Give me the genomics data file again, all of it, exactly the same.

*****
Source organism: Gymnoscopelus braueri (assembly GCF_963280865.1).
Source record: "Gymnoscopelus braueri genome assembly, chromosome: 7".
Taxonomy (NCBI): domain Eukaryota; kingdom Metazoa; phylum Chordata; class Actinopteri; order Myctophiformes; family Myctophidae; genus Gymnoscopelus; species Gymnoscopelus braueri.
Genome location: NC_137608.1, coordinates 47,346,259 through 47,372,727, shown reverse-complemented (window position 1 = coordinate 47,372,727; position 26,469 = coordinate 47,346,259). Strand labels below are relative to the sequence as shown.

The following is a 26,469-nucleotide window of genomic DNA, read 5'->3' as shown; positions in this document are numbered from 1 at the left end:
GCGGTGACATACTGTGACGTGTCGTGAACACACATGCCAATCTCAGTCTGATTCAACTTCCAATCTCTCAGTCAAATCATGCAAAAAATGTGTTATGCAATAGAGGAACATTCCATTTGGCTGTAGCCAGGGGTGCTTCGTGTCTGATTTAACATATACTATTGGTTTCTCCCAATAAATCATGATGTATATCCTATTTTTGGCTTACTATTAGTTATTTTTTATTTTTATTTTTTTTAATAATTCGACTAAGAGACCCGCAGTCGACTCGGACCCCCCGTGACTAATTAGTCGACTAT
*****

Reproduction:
Source organism: Gymnoscopelus braueri (assembly GCF_963280865.1).
Source record: "Gymnoscopelus braueri genome assembly, chromosome: 7".
Taxonomy (NCBI): domain Eukaryota; kingdom Metazoa; phylum Chordata; class Actinopteri; order Myctophiformes; family Myctophidae; genus Gymnoscopelus; species Gymnoscopelus braueri.
Genome location: NC_137608.1, coordinates 47,346,259 through 47,372,727, shown reverse-complemented (window position 1 = coordinate 47,372,727; position 26,469 = coordinate 47,346,259). Strand labels below are relative to the sequence as shown.

The following is a 26,469-nucleotide window of genomic DNA, read 5'->3' as shown; positions in this document are numbered from 1 at the left end:
GCGGTGACATACTGTGACGTGTCGTGAACACACATGCCAATCTCAGTCTGATTCAACTTCCAATCTCTCAGTCAAATCATGCAAAAAATGTGTTATGCAATAGAGGAACATTCCATTTGGCTGTAGCCAGGGGTGCTTCGTGTCTGATTTAACATATACTATTGGTTTCTCCCAATAAATCATGATGTATATCCTATTTTTGGCTTACTATTAGTTATTTTTTATTTTTATTTTTTTTAATAATTCGACTAAGAGACCCGCAGTCGACTCGGACCCCCCGTGACTAATTAGTCGACTAT